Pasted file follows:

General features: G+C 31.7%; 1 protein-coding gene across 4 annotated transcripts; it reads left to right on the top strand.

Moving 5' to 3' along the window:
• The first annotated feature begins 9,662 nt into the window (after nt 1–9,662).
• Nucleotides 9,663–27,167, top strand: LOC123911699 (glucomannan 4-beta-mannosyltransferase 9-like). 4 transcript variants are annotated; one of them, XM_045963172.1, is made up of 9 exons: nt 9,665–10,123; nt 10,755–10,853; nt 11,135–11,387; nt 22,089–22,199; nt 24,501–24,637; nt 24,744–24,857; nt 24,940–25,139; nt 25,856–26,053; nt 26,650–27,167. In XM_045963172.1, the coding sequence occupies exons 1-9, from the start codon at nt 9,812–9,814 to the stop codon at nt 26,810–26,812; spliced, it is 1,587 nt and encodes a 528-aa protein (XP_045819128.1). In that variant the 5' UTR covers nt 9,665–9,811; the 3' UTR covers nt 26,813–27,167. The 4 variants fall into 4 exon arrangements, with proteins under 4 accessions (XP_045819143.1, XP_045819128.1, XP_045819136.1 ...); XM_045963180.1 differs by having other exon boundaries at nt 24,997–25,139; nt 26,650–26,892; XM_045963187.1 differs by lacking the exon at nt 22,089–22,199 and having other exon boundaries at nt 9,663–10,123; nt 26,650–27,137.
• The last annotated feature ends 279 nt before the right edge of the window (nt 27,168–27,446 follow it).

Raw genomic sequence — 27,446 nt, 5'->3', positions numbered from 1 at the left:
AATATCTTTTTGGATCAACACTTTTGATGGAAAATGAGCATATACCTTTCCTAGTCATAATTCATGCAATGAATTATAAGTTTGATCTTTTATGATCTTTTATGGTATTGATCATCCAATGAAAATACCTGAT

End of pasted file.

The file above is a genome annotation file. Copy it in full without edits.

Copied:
General features: G+C 31.7%; 1 protein-coding gene across 4 annotated transcripts; it reads left to right on the top strand.

Moving 5' to 3' along the window:
• The first annotated feature begins 9,662 nt into the window (after nt 1–9,662).
• Nucleotides 9,663–27,167, top strand: LOC123911699 (glucomannan 4-beta-mannosyltransferase 9-like). 4 transcript variants are annotated; one of them, XM_045963172.1, is made up of 9 exons: nt 9,665–10,123; nt 10,755–10,853; nt 11,135–11,387; nt 22,089–22,199; nt 24,501–24,637; nt 24,744–24,857; nt 24,940–25,139; nt 25,856–26,053; nt 26,650–27,167. In XM_045963172.1, the coding sequence occupies exons 1-9, from the start codon at nt 9,812–9,814 to the stop codon at nt 26,810–26,812; spliced, it is 1,587 nt and encodes a 528-aa protein (XP_045819128.1). In that variant the 5' UTR covers nt 9,665–9,811; the 3' UTR covers nt 26,813–27,167. The 4 variants fall into 4 exon arrangements, with proteins under 4 accessions (XP_045819143.1, XP_045819128.1, XP_045819136.1 ...); XM_045963180.1 differs by having other exon boundaries at nt 24,997–25,139; nt 26,650–26,892; XM_045963187.1 differs by lacking the exon at nt 22,089–22,199 and having other exon boundaries at nt 9,663–10,123; nt 26,650–27,137.
• The last annotated feature ends 279 nt before the right edge of the window (nt 27,168–27,446 follow it).

Raw genomic sequence — 27,446 nt, 5'->3', positions numbered from 1 at the left:
AATATCTTTTTGGATCAACACTTTTGATGGAAAATGAGCATATACCTTTCCTAGTCATAATTCATGCAATGAATTATAAGTTTGATCTTTTATGATCTTTTATGGTATTGATCATCCAATGAAAATACCTGAT